Statins not all the same--and other heart drug findings

December 8, 2003

Highlights of the American Heart Association meeting

 

Rx CARE

Statins not all the same—and other heart drug findings

The first head-to-head trial comparing two different statins—high-dose atorvastatin (Lipitor, Pfizer) at 80 mg/day with moderate-dose pravastatin (Pravachol, Bristol-Myers Squibb) at 40 mg/day)—shows that the high-dose treatment can make atherosclerotic plaques (atheroma) shrink and stabilize. Whether further trials will compare these two drugs with the other three statins now on the market, and at different doses, to tease out further differences, is not yet known.

Another question is whether Medicare, as being redone by Congress, or private insurance companies will pay the higher costs associated with high-dose therapy.

Steven Nissen, M.D., medical director of the Cleveland Clinic Cardiovascular Coordinating Center and principal investigator of the Reversal of Atherosclerosis with Aggressive Lipid Lowering (REVERSAL) trial, said pravastatin was chosen as a comparative agent for this trial because it is one of the best-studied statins and has been shown to result in improved morbidity and mortality. He added that this trial was unusual in that it used intravascular ultrasound, not just serum lipid parameters, to see what was happening to patients.

Between June 1999 and September 2001, 2,163 patients aged 35 to 78 years consented to be randomized; of these, 654 were randomized and 502 completed the protocol. Nissen told a late-breaking trials session of the annual American Heart Association meeting in Orlando, Fla., that the primary efficacy sought was the percent change in volume of the atheromas in these patients. On that basis, over the 18-month period of the study, atheroma volume progressed in the low-dose pravastatin cohort by 2.7%, compared with baseline, while it was essentially unchanged in the high-dose atorvastatin arm. Other results included reduction in mean baseline LDL-C to 110 mg/dL in the moderate lipid- lowering group, versus 79 mg/dL in the intensively treated group. Also, C-reactive protein decreased 5.2% with moderate-dose pravastatin, versus 36.4% with high-dose atorvastatin.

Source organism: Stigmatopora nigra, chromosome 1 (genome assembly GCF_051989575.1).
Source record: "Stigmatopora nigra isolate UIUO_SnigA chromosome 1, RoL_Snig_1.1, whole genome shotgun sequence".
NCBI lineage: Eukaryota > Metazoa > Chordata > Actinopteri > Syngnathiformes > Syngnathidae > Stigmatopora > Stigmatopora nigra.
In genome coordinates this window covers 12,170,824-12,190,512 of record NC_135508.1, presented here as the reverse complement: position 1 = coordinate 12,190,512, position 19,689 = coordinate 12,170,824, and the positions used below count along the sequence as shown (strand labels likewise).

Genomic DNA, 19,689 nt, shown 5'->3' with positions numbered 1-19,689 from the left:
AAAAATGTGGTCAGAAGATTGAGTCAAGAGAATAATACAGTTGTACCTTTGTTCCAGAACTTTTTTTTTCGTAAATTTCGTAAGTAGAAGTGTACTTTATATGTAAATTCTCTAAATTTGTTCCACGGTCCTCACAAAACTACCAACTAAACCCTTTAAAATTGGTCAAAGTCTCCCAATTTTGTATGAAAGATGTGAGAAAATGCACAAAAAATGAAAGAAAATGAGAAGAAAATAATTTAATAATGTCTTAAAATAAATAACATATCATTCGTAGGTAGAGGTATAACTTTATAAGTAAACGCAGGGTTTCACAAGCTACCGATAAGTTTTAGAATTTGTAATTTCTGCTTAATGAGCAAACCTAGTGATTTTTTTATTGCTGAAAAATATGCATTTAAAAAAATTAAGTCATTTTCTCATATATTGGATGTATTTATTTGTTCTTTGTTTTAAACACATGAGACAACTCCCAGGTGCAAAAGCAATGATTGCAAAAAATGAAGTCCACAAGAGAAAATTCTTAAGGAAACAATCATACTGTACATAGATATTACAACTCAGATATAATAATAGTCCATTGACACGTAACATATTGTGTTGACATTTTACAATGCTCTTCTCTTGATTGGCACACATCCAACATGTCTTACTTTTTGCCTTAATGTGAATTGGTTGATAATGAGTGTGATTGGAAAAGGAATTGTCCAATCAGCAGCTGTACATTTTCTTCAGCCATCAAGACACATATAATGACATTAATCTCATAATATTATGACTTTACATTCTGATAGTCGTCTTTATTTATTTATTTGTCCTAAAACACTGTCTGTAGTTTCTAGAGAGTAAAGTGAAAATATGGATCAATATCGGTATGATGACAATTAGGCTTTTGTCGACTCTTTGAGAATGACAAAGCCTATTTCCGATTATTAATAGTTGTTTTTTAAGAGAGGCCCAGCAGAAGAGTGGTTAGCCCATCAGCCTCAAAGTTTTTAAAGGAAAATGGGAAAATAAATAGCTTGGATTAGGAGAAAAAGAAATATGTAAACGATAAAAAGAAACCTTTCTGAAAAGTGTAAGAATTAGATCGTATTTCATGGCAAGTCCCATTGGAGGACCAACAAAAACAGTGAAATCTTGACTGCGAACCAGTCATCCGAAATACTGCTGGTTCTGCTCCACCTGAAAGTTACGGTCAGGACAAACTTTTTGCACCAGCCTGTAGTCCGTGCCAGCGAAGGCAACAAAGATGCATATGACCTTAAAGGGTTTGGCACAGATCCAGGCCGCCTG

The study conclusion, according to Nissen, was that in patients with LDL levels ranging from 125 mg/dL to 210 mg/dL, "intensive treatment with 80-mg atorvastatin halted progression of atherosclerosis, whereas a more moderate regimen with 40 mg pravastatin was associated with progression."

While this statin trial may have stolen the spotlight at the AHA meeting, these drug trials were also of interest:

• Treating elderly patients at risk of stroke with the angiotensin receptor blocker candesartan cilexetil (Atacand, AstraZeneca) reduced the risk of stroke by 42%, according to a subanalysis of the results of The Study On Cognition and Prognosis in the Elderly (SCOPE) trial, lead investigator Vasilios Papademetriou, M.D., of Georgetown University reported.